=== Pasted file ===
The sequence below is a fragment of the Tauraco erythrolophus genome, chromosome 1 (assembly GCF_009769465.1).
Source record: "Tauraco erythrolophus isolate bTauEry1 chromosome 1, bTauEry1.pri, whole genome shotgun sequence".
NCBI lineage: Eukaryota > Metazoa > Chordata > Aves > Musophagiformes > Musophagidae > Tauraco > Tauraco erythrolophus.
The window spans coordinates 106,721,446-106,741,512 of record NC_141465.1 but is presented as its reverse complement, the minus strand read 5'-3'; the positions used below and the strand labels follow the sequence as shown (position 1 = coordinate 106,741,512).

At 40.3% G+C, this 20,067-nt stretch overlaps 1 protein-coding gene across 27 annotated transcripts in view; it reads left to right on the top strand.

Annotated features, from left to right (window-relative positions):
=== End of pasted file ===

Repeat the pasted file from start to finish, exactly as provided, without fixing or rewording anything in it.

The sequence below is a fragment of the Tauraco erythrolophus genome, chromosome 1 (assembly GCF_009769465.1).
Source record: "Tauraco erythrolophus isolate bTauEry1 chromosome 1, bTauEry1.pri, whole genome shotgun sequence".
NCBI lineage: Eukaryota > Metazoa > Chordata > Aves > Musophagiformes > Musophagidae > Tauraco > Tauraco erythrolophus.
The window spans coordinates 106,721,446-106,741,512 of record NC_141465.1 but is presented as its reverse complement, the minus strand read 5'-3'; the positions used below and the strand labels follow the sequence as shown (position 1 = coordinate 106,741,512).

At 40.3% G+C, this 20,067-nt stretch overlaps 1 protein-coding gene across 27 annotated transcripts in view; it reads left to right on the top strand.

Annotated features, from left to right (window-relative positions):